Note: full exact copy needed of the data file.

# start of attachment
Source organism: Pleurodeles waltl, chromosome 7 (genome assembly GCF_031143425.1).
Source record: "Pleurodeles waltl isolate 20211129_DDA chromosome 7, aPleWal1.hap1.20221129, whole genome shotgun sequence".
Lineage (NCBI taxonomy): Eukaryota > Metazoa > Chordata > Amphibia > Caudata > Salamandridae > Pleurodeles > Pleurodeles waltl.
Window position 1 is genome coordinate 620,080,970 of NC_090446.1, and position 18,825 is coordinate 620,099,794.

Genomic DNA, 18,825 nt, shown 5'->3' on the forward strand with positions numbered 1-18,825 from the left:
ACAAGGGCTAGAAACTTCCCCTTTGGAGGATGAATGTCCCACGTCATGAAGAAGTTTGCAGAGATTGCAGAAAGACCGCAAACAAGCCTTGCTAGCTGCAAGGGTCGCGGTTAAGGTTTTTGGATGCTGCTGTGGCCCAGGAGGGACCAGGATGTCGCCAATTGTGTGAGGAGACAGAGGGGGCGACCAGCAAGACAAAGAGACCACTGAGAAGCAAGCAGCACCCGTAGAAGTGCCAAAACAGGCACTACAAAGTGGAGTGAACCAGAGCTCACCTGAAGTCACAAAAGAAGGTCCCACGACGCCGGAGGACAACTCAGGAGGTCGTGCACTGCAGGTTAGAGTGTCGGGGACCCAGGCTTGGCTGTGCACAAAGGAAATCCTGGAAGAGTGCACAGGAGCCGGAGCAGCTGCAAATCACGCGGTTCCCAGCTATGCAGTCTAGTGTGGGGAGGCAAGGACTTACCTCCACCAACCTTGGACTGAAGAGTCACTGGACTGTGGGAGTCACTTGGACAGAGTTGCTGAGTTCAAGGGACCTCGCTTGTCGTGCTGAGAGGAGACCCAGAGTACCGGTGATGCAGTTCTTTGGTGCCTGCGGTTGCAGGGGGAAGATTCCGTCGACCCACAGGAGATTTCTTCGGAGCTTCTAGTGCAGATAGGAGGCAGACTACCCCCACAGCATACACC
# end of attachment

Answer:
Source organism: Pleurodeles waltl, chromosome 7 (genome assembly GCF_031143425.1).
Source record: "Pleurodeles waltl isolate 20211129_DDA chromosome 7, aPleWal1.hap1.20221129, whole genome shotgun sequence".
Lineage (NCBI taxonomy): Eukaryota > Metazoa > Chordata > Amphibia > Caudata > Salamandridae > Pleurodeles > Pleurodeles waltl.
Window position 1 is genome coordinate 620,080,970 of NC_090446.1, and position 18,825 is coordinate 620,099,794.

Genomic DNA, 18,825 nt, shown 5'->3' on the forward strand with positions numbered 1-18,825 from the left:
ACAAGGGCTAGAAACTTCCCCTTTGGAGGATGAATGTCCCACGTCATGAAGAAGTTTGCAGAGATTGCAGAAAGACCGCAAACAAGCCTTGCTAGCTGCAAGGGTCGCGGTTAAGGTTTTTGGATGCTGCTGTGGCCCAGGAGGGACCAGGATGTCGCCAATTGTGTGAGGAGACAGAGGGGGCGACCAGCAAGACAAAGAGACCACTGAGAAGCAAGCAGCACCCGTAGAAGTGCCAAAACAGGCACTACAAAGTGGAGTGAACCAGAGCTCACCTGAAGTCACAAAAGAAGGTCCCACGACGCCGGAGGACAACTCAGGAGGTCGTGCACTGCAGGTTAGAGTGTCGGGGACCCAGGCTTGGCTGTGCACAAAGGAAATCCTGGAAGAGTGCACAGGAGCCGGAGCAGCTGCAAATCACGCGGTTCCCAGCTATGCAGTCTAGTGTGGGGAGGCAAGGACTTACCTCCACCAACCTTGGACTGAAGAGTCACTGGACTGTGGGAGTCACTTGGACAGAGTTGCTGAGTTCAAGGGACCTCGCTTGTCGTGCTGAGAGGAGACCCAGAGTACCGGTGATGCAGTTCTTTGGTGCCTGCGGTTGCAGGGGGAAGATTCCGTCGACCCACAGGAGATTTCTTCGGAGCTTCTAGTGCAGATAGGAGGCAGACTACCCCCACAGCATACACC